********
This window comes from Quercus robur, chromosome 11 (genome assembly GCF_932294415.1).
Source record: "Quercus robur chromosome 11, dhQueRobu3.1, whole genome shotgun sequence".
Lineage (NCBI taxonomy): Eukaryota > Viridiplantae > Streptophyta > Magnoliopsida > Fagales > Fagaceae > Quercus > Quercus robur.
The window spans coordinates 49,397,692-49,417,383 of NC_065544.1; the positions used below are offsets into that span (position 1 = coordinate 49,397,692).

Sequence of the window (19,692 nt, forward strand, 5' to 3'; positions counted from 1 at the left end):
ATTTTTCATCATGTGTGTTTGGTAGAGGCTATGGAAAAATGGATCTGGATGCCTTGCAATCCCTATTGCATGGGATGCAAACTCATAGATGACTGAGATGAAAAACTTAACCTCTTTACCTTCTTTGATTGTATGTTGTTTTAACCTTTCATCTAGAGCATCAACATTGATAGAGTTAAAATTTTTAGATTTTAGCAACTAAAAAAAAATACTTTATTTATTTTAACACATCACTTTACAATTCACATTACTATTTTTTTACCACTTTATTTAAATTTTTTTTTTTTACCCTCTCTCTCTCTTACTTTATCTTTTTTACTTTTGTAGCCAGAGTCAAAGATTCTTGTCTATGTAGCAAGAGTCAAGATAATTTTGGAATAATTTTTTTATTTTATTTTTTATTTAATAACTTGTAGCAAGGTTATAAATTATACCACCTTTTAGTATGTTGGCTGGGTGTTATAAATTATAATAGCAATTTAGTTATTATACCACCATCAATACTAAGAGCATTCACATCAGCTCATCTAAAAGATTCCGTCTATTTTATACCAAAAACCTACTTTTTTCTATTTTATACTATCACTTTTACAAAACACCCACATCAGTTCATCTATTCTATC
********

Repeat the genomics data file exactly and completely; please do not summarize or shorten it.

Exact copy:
This window comes from Quercus robur, chromosome 11 (genome assembly GCF_932294415.1).
Source record: "Quercus robur chromosome 11, dhQueRobu3.1, whole genome shotgun sequence".
Lineage (NCBI taxonomy): Eukaryota > Viridiplantae > Streptophyta > Magnoliopsida > Fagales > Fagaceae > Quercus > Quercus robur.
The window spans coordinates 49,397,692-49,417,383 of NC_065544.1; the positions used below are offsets into that span (position 1 = coordinate 49,397,692).

Sequence of the window (19,692 nt, forward strand, 5' to 3'; positions counted from 1 at the left end):
ATTTTTCATCATGTGTGTTTGGTAGAGGCTATGGAAAAATGGATCTGGATGCCTTGCAATCCCTATTGCATGGGATGCAAACTCATAGATGACTGAGATGAAAAACTTAACCTCTTTACCTTCTTTGATTGTATGTTGTTTTAACCTTTCATCTAGAGCATCAACATTGATAGAGTTAAAATTTTTAGATTTTAGCAACTAAAAAAAAATACTTTATTTATTTTAACACATCACTTTACAATTCACATTACTATTTTTTTACCACTTTATTTAAATTTTTTTTTTTTACCCTCTCTCTCTCTTACTTTATCTTTTTTACTTTTGTAGCCAGAGTCAAAGATTCTTGTCTATGTAGCAAGAGTCAAGATAATTTTGGAATAATTTTTTTATTTTATTTTTTATTTAATAACTTGTAGCAAGGTTATAAATTATACCACCTTTTAGTATGTTGGCTGGGTGTTATAAATTATAATAGCAATTTAGTTATTATACCACCATCAATACTAAGAGCATTCACATCAGCTCATCTAAAAGATTCCGTCTATTTTATACCAAAAACCTACTTTTTTCTATTTTATACTATCACTTTTACAAAACACCCACATCAGTTCATCTATTCTATC